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Insurance fraud on the increase

By Jay MacDonald ·
Friday, May 17, 2013
Posted: 6 am ET

Amid a sluggish job market, one industry is growing by leaps and bounds: insurance fraud.

Cases of suspected insurance fraud -- called questionable claims, or QCs in industry speak -- rose 27 percent nationwide from 2010 through 2012, according to new figures released by the National Insurance Crime Bureau, or NICB.

During the three-year period, the number of QCs referred by insurers to the bureau increased from 91,652 to 116,171. And unfortunately, the problem is getting worse, growing 9 percent from 2010 to 2011 and 16 percent from 2011 to 2012.

In state-by-state stats, California finished well ahead of the pack with 58,415 questionable claims during the three-year period, followed by Florida (29,086), Texas (27,107), New York (23,402) and Maryland (10,315). States with the greatest per capita increase in QCs during the period include Kentucky (89 percent), Vermont (88 percent), Rhode Island (81 percent), Alaska (75 percent) and Maryland (70 percent).

The top five cities for questionable claims during the period were New York (13,564), Los Angeles (7,779), Miami (5,503), Houston (5,464) and Baltimore (3,690).

What types of insurance most appeal to scam artists?

Auto insurance led the field by far with 209,724 questionable claims, a portion of which likely reflects the concurrent growth in staged accidents during the period. Home insurance fraud was the second most common category with 40,747 QCs, followed by fraud involving workers' compensation and employers' liability policies (11,151), commercial auto insurance (9,512) and commercial/general liability insurance (7,519). The only questionable claim type to decline nationwide during the period involved personal property/fire insurance policies, which dropped from 457 claims in 2010 to 411 in 2012.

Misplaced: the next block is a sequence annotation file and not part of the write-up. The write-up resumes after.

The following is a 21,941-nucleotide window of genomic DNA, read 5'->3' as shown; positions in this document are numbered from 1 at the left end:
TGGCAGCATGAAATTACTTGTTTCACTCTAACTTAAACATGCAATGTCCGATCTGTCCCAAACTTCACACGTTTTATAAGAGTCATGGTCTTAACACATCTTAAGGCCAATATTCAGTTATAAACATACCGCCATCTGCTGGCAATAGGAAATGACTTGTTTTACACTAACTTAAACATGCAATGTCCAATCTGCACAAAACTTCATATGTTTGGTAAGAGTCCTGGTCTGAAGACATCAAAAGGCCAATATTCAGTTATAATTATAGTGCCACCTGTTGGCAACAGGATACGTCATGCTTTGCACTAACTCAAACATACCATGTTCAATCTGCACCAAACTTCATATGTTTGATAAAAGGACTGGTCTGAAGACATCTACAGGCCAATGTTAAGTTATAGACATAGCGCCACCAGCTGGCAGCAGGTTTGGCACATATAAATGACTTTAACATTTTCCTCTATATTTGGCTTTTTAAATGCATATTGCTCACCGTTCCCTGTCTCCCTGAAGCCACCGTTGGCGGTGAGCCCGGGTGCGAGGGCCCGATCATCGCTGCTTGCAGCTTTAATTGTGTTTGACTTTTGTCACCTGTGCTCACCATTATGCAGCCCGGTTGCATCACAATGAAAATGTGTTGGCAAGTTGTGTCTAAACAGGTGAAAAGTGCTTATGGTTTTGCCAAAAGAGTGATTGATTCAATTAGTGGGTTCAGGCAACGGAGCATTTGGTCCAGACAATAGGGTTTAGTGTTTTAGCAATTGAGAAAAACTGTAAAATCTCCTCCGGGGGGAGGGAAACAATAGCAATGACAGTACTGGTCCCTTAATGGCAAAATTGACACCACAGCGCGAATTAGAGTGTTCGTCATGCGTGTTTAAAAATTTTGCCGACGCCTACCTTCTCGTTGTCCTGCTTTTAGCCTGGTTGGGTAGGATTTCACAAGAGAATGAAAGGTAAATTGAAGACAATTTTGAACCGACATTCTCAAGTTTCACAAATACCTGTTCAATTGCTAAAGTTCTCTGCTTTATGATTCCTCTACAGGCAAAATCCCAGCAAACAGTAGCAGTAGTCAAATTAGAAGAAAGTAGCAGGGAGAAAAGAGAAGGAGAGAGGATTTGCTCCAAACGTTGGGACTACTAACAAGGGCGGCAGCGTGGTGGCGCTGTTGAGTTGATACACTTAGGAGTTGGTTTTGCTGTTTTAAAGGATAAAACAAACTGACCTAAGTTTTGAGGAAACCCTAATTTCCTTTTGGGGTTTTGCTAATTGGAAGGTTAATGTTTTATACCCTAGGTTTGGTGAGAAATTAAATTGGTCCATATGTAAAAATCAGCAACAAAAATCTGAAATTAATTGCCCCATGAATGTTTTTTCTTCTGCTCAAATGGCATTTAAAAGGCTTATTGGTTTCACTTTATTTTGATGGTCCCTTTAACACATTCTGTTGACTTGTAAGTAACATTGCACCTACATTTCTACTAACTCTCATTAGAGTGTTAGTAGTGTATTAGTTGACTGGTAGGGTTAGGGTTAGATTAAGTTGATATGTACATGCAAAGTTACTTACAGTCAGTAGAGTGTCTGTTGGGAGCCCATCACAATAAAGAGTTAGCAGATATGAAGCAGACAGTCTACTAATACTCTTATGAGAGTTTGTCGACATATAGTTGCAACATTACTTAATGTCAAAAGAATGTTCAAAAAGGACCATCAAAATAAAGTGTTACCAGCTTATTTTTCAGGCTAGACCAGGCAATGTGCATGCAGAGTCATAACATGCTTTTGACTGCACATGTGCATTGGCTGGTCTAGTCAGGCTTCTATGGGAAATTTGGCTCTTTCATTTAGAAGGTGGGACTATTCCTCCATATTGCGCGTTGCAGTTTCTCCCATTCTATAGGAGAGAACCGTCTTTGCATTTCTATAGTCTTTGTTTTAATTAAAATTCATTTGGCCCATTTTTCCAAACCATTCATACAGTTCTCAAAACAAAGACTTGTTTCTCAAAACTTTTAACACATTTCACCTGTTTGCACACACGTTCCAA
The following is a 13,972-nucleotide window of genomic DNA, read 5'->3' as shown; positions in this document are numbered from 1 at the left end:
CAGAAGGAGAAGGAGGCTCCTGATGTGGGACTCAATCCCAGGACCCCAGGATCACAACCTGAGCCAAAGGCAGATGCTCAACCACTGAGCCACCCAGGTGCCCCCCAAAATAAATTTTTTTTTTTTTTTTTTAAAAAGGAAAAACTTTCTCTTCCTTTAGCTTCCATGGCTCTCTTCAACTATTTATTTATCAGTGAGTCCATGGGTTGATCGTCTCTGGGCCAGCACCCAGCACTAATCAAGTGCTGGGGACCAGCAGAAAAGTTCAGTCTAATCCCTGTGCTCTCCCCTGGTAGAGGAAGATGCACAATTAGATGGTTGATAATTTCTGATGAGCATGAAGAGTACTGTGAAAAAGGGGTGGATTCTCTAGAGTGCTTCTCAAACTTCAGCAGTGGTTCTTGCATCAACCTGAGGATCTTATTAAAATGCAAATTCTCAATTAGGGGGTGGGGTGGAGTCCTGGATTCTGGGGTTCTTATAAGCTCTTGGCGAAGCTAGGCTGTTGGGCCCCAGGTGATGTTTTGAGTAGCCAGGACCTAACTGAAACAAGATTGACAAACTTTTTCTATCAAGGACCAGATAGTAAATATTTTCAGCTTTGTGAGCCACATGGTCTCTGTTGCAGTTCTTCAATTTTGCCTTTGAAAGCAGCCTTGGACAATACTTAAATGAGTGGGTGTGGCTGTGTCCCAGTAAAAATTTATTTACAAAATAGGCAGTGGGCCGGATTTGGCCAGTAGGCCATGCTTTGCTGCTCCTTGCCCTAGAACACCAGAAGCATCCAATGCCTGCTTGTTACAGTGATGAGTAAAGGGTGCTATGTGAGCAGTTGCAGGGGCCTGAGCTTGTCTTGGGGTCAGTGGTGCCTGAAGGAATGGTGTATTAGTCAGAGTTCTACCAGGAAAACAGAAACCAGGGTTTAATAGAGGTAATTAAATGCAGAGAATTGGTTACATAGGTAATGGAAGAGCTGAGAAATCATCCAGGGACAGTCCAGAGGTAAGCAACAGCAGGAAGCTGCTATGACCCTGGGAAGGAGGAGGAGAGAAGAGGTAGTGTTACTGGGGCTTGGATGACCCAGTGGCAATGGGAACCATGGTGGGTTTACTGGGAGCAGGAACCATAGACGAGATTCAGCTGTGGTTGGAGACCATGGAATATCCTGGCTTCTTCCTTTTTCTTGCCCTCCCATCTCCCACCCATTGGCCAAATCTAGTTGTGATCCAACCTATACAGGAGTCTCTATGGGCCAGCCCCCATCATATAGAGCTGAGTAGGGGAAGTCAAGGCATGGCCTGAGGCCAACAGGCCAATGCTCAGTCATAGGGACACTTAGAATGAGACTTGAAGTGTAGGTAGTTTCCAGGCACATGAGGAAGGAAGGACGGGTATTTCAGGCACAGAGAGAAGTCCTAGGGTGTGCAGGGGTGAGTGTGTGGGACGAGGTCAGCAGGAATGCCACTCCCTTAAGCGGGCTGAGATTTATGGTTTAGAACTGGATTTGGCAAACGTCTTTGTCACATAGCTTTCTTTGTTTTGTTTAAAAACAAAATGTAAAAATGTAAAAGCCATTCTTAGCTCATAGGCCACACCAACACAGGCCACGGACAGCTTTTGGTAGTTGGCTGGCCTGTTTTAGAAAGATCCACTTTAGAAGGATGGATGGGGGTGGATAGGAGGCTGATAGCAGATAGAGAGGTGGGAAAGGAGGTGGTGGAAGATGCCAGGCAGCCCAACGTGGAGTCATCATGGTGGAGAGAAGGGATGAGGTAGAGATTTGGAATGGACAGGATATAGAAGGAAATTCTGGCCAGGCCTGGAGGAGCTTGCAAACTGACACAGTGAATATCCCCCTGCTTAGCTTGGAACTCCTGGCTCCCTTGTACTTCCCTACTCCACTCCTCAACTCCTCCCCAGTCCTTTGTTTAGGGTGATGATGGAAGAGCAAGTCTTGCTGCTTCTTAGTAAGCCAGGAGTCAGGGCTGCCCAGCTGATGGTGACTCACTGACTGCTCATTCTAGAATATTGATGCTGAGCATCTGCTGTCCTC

Faked or exaggerated injury claims top the list of reasons why insurers refer claims to the NICB, with a whopping 50,472 incidents under review. Questionable theft of a vehicle, boat or heavy equipment placed second with 35,508 QCs, followed by prior loss/damage of miscellaneous property (29,646), fictitious loss of miscellaneous items (29,017) and suspicious theft or loss of property (24,867).

It's hardly breaking news that we all pay for insurance fraud in the form of higher insurance rates. But you can fight back by reporting suspicious fraud anonymously to the NICB by calling (800) TEL-NICB (1-800-835-6422), texting the keyword "fraud" to TIP411 (847411) or via their website at, where you also can download the NICB fraud tips app onto your iPhone or iPad.

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Jay MacDonald is a Bankrate contributing editor and co-author of "Future Millionaires' Guidebook," an e-book by Bankrate editors and reporters.

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Bobo Williams
May 22, 2013 at 12:02 am

Sadly, insurance companies are now cutting back their SIU (Special Investigation Unit). They've found it more cost effective to pay questionable claims than investigate and combat them.

Jon Fazakerley
May 21, 2013 at 8:13 pm

What isn't referenced in your article is the insurance fraud committed by medical providers that routinely and with impunity bill medical procedures under the wrong procedure codes so they can get paid more. If your insurance has a deductible the policy then you pay and not the insurance company, so it should be called people fraud. Therefore, check your Explanations of Benefits (EOBs) when they come to you, so you can see the procedures billed for and see if the claim was filed correctly --- if at all. If you catch the provider's billing office on it they'll back off immediately because they know it's fraud. So be proactive when you get a bill that seems wrong.
Jon Fazakerley (Insurance Broker, LA)